On a beautiful Tuesday morning in April, I got up early and headed to rare to join PhD student Leanne Grieves for a fruitful morning of field work. Leanne is studying Song Sparrows, Melospiza melodia, at the University of Western Ontario under the supervision of Dr. Beth MacDougall-Shackleton. Her research examines the relationship between haematozoan parasites, immune defenses, and mate choice in breeding Song Sparrows.
Haematozoan parasites are blood parasites that cause avian malaria and can have negative effects on the fitness of infected hosts. Due to a changing climate and the high mobility of migratory species, it is important to understand the relationships between hosts and parasites, particularly as it relates to grassland nesting birds, which suffer from additional stresses such as habitat loss due to development and agriculture. Understanding these relationships in one species will hopefully help us to understand them in others, and this knowledge is particularly important for making conservation and management decisions when protecting species at risk.
I met Leanne at 7:15 am, just in time to check the traps she had set up with the hopes of capturing Song Sparrows. At each trap, we checked to see what was inside, and if it was a Song Sparrow, Leanne set up her kit and took a variety of measurements to support her research. In addition to standard measurements of size, weight and fat storage, blood samples and preen oil were collected, and birds were banded so that Leanne could identify and track individuals after their release.
Once back in London, Leanne will process the blood samples and identify the presence and species composition of parasites. At rare, she conducted an experiment using the preen oil samples she collected in the field to determine whether birds prefer mates with dissimilar MHC genotypes. MHC is an important gene family that has evolved for immune defense in vertebrates, likely in response to pathogens. Leanne is trying to determine whether birds select mates that are genetically dissimilar; if birds that are MHC dissimilar mate, it would increase the diversity the MHC genotypes in their offspring, and possibly the ability of birds’ immune systems to successfully fight off parasites and other pathogens. If mates select for such diversity, it could mean a healthier and more disease-resistant population of birds!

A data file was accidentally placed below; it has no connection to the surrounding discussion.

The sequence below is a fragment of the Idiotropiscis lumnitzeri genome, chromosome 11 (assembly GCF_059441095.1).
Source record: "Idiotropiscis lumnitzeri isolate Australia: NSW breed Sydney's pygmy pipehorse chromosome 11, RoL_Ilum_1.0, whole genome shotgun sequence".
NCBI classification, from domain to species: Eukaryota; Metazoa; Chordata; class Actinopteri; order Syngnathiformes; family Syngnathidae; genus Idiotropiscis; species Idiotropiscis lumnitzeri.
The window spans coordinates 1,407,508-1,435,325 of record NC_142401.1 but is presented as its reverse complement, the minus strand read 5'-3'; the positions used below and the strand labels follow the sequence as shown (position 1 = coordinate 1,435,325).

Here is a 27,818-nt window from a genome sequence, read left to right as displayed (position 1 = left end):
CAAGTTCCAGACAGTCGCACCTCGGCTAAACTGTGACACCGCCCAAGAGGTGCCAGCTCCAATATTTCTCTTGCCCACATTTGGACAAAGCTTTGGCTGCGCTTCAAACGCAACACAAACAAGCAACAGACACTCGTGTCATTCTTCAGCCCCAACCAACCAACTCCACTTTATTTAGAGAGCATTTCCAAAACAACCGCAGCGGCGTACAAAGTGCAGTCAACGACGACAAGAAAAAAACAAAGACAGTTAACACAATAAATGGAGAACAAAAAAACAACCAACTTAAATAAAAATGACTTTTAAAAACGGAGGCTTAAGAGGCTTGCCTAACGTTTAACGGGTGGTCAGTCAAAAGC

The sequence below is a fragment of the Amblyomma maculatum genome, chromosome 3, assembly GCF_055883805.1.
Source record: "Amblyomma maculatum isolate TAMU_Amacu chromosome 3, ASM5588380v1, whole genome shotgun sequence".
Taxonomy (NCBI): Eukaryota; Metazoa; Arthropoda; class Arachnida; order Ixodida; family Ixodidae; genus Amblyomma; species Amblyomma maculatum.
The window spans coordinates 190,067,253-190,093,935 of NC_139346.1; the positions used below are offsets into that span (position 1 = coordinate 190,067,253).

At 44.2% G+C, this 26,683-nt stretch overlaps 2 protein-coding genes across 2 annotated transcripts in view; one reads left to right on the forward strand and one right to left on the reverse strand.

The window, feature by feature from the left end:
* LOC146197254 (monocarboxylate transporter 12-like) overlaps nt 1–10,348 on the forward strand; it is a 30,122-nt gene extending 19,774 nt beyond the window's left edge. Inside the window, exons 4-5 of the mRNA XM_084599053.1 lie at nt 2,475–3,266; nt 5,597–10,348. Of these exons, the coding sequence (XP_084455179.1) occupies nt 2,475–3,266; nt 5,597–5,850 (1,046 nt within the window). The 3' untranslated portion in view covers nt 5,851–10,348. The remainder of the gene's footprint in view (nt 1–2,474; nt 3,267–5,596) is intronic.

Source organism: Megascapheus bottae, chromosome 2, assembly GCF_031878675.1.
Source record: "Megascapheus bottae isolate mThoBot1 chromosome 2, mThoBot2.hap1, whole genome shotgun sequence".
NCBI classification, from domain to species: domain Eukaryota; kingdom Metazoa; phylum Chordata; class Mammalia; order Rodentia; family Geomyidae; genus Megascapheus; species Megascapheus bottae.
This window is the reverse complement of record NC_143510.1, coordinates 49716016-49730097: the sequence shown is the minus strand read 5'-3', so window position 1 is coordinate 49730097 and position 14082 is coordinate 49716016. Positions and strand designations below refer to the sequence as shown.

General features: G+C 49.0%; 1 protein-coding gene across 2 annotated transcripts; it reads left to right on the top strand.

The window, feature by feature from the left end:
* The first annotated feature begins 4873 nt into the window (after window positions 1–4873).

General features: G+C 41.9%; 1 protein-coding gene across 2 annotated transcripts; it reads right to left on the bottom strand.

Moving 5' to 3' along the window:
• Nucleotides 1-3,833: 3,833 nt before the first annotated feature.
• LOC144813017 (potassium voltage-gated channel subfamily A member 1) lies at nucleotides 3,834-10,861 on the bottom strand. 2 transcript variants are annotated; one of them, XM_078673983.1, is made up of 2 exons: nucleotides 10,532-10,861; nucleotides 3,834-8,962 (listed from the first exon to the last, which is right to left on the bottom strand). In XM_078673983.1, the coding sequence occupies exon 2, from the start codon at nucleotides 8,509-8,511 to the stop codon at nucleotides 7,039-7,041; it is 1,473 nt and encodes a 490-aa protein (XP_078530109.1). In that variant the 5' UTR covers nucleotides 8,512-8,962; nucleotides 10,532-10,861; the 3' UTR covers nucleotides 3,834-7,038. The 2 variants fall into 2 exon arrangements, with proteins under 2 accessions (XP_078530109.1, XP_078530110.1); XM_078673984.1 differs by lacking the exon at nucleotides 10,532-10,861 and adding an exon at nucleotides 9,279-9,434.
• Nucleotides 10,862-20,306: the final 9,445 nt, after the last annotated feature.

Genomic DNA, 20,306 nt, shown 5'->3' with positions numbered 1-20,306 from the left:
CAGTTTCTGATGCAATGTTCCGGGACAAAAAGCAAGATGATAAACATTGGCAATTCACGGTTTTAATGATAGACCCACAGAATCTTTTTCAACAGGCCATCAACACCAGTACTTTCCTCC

In the rare lab, preen oil samples of one sex were presented to known Song Sparrows of the opposite sex, and the amount of time birds spent with each preen oil sample was recorded, with the assumption that birds spend more time with the preferred preen oil sample. Preen oil preference will be compared to genetic information to determine whether Song Sparrows are selecting for MHC-dissimilar mates. Leanne will use the results of her study at rare in combination with data collected at two other sites in Ontario to answer her research questions, and will be back at rare to collect more samples in the future.
Leanne informed me that the morning I joined her was the most productive to date (in terms of number of birds caught) , and I feel so lucky that I was able to experience such a peaceful and fascinating morning in Blair Flats with Leanne, the sparrows, and the rest of nature along the Grand River. I always forget how full of life mornings are until I am reminded by great experiences like this.
By: Allie Abram